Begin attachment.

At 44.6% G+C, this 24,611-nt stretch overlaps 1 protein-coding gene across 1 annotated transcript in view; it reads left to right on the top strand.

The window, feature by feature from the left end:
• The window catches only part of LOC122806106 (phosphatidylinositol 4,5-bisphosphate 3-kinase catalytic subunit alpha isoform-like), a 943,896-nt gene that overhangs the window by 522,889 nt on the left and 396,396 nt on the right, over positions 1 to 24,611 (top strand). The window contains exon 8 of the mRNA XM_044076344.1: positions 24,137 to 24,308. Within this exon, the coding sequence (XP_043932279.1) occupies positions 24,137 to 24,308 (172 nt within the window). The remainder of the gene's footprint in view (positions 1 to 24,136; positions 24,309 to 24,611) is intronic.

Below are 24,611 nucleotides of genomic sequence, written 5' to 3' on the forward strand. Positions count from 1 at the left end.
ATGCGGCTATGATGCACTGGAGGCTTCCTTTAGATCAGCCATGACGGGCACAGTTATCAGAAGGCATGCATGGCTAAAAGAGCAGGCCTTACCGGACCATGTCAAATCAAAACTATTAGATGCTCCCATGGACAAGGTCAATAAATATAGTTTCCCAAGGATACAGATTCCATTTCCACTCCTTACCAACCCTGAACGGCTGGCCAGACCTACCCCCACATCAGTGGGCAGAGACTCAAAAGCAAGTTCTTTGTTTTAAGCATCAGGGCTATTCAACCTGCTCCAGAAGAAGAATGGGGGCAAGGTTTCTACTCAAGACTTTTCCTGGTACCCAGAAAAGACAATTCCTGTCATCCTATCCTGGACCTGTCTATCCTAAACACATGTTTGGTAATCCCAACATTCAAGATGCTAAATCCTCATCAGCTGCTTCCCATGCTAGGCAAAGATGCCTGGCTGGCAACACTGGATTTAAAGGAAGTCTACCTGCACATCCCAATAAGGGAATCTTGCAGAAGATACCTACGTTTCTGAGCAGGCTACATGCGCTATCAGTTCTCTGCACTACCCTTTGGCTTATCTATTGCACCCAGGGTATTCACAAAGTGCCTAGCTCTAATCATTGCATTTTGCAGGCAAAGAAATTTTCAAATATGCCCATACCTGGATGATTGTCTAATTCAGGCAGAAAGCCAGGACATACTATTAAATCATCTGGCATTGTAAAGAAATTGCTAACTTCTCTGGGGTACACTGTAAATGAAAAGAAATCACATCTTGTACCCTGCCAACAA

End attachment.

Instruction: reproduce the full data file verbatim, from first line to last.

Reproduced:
At 44.6% G+C, this 24,611-nt stretch overlaps 1 protein-coding gene across 1 annotated transcript in view; it reads left to right on the top strand.

The window, feature by feature from the left end:
• The window catches only part of LOC122806106 (phosphatidylinositol 4,5-bisphosphate 3-kinase catalytic subunit alpha isoform-like), a 943,896-nt gene that overhangs the window by 522,889 nt on the left and 396,396 nt on the right, over positions 1 to 24,611 (top strand). The window contains exon 8 of the mRNA XM_044076344.1: positions 24,137 to 24,308. Within this exon, the coding sequence (XP_043932279.1) occupies positions 24,137 to 24,308 (172 nt within the window). The remainder of the gene's footprint in view (positions 1 to 24,136; positions 24,309 to 24,611) is intronic.

Below are 24,611 nucleotides of genomic sequence, written 5' to 3' on the forward strand. Positions count from 1 at the left end.
ATGCGGCTATGATGCACTGGAGGCTTCCTTTAGATCAGCCATGACGGGCACAGTTATCAGAAGGCATGCATGGCTAAAAGAGCAGGCCTTACCGGACCATGTCAAATCAAAACTATTAGATGCTCCCATGGACAAGGTCAATAAATATAGTTTCCCAAGGATACAGATTCCATTTCCACTCCTTACCAACCCTGAACGGCTGGCCAGACCTACCCCCACATCAGTGGGCAGAGACTCAAAAGCAAGTTCTTTGTTTTAAGCATCAGGGCTATTCAACCTGCTCCAGAAGAAGAATGGGGGCAAGGTTTCTACTCAAGACTTTTCCTGGTACCCAGAAAAGACAATTCCTGTCATCCTATCCTGGACCTGTCTATCCTAAACACATGTTTGGTAATCCCAACATTCAAGATGCTAAATCCTCATCAGCTGCTTCCCATGCTAGGCAAAGATGCCTGGCTGGCAACACTGGATTTAAAGGAAGTCTACCTGCACATCCCAATAAGGGAATCTTGCAGAAGATACCTACGTTTCTGAGCAGGCTACATGCGCTATCAGTTCTCTGCACTACCCTTTGGCTTATCTATTGCACCCAGGGTATTCACAAAGTGCCTAGCTCTAATCATTGCATTTTGCAGGCAAAGAAATTTTCAAATATGCCCATACCTGGATGATTGTCTAATTCAGGCAGAAAGCCAGGACATACTATTAAATCATCTGGCATTGTAAAGAAATTGCTAACTTCTCTGGGGTACACTGTAAATGAAAAGAAATCACATCTTGTACCCTGCCAACAA